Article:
From the fall of Babylon onward, the catastrophes of great cities—Rome of the Caesars, Jerusalem, Constantinople, Hiroshima—have been signs and wonders. The Sack of Rome in 1527 by the undisciplined troops of the emperor Charles V symbolized, like the other wondrous disasters, the defeat of one way of life and the victory, or threatened victory, of another. Before 1527 the Rome of the Renaissance had been glorious for its great works of art and splendid buildings, but tawdry and vulnerable as the seat of worldly bishops whose doctrinal orthodoxy did not excuse their indifferent conduct. The Sack occurred in the midst of the long power struggle in Italy between the French and the Hapsburg monarchies. Charles’s army, raised to dominate the north of the peninsula, failed in its task there and poured over the Apennines in the direction of Rome, so demoralized and ill-paid as to be hardly more than an armed mob.
The German Reformation was already old enough for a large number of the Catholic emperor’s troops to be Lutherans who were fiercely incredulous of the holiness of papal Rome. The pope’s diplomats and soldiers, world-weary men who had seen too much marching and countermarching to believe in the effectiveness of armies, arranged an expensive truce with the appropriate imperial official. The army of the anti-imperial League of Cognac held cautiously aloof, not wishing to engage the enemy unless the case was more urgent than it seemed. By the normal rules of the Italian war game, the forces of Charles V had been bought off. But the imperial army commanded by Charles de Bourbon was too loosely controlled to heed the rules: in early May of 1527 it suddenly appeared before Rome and launched an all-out assault. Bourbon was killed in the first attack, but within twenty-four hours his army had broken through the defenses and entered the city by the undefended bridges.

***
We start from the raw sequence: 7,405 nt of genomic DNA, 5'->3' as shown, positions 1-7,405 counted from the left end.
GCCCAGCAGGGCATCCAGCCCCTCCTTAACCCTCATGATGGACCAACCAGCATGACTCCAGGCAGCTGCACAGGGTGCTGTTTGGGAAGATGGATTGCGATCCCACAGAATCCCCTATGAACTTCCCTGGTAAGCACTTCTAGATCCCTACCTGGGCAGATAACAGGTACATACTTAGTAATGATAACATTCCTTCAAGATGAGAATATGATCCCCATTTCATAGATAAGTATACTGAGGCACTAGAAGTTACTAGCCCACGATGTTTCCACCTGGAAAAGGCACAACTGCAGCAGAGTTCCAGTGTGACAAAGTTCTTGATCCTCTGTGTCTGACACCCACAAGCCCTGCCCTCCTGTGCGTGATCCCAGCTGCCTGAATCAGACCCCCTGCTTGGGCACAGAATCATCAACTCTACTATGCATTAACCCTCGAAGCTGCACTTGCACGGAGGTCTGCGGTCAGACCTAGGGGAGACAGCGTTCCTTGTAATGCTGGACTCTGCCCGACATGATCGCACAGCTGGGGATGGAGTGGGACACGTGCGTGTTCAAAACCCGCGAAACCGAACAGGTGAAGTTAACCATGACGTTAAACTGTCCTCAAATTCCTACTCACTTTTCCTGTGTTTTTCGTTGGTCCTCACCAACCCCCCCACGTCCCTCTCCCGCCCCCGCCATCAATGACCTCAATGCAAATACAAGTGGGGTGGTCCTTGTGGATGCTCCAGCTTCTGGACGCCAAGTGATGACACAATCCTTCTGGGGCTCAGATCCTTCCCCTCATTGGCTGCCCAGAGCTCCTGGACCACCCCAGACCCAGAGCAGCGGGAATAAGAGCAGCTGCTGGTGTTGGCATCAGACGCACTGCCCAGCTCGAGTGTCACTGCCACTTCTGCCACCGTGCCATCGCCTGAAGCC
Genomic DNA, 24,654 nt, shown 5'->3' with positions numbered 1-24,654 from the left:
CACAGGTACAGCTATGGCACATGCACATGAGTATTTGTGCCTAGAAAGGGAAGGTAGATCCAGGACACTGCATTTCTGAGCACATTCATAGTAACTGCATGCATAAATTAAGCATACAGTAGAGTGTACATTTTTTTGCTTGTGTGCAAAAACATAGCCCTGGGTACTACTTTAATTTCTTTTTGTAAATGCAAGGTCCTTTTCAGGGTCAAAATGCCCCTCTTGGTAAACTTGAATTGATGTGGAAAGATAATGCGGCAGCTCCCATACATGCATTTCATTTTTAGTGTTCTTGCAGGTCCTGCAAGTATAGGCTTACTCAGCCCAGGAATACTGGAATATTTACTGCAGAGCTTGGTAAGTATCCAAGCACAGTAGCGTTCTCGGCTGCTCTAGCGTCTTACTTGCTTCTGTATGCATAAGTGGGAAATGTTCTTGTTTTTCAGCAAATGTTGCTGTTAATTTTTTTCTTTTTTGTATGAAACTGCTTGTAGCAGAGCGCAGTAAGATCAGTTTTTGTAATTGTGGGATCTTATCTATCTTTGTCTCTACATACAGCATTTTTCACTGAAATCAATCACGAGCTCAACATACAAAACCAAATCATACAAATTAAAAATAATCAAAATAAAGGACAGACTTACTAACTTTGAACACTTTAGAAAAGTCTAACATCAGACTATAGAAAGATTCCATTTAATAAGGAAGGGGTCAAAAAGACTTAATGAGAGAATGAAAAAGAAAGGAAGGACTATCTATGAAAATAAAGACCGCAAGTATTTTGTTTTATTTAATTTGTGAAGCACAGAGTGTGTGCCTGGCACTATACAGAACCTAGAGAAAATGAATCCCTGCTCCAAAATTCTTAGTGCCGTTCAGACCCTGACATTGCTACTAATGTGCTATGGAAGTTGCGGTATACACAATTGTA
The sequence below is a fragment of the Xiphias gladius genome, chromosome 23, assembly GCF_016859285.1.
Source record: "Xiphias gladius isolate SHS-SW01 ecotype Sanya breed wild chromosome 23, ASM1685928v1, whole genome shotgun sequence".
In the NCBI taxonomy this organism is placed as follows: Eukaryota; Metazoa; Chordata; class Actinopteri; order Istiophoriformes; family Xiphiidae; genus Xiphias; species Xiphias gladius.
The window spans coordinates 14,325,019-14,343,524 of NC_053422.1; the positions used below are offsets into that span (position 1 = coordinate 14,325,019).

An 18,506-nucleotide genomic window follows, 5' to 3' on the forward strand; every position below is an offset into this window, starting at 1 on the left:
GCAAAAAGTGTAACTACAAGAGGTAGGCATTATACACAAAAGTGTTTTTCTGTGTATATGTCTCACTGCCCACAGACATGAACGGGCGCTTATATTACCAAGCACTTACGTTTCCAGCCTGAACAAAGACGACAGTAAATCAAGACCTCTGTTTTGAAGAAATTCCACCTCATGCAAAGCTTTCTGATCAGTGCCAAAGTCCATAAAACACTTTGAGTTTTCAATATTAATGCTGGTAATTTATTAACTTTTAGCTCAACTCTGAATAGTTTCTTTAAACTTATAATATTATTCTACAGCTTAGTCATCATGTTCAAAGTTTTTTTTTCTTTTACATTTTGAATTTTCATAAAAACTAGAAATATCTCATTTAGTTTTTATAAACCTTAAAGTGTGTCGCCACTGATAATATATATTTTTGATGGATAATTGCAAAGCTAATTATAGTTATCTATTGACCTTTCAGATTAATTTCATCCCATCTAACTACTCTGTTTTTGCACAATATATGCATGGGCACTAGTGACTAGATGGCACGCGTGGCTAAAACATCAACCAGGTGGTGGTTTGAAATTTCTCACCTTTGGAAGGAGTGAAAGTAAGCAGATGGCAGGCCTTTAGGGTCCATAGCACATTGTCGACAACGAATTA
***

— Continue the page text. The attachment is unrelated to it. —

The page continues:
The pope, Clement VII, narrowly gained the shelter of his main fortress in the city, Castel Sant’Angelo, but this afforded him only a brief respite, and after a short period he had to seek the precarious shelter of a nearby papal town. Rome was given over to barbarous plunder and destruction for several months. The Lutheran soldiers carved their names on Raphael’s great pictures in the Vatican Palace; proud cardinals were placed in chains, and hung by their hair to make them give up their treasures; churches and holy shrines and the relics they contained were looted and defiled. It was a sacrilegious desecration of the great holy place of Catholic Christendom, effected at the very moment when the doctrines of the German Reformation were about to enter other parts of Europe, and when the name “Protestant” was about to be born.
It is hard to describe such events without falling into a certain oldfashioned rhetoric. Yet it is easy, too, to see them in a more sober and modern way. On half a dozen occasions at least …
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Translation June 2, 1983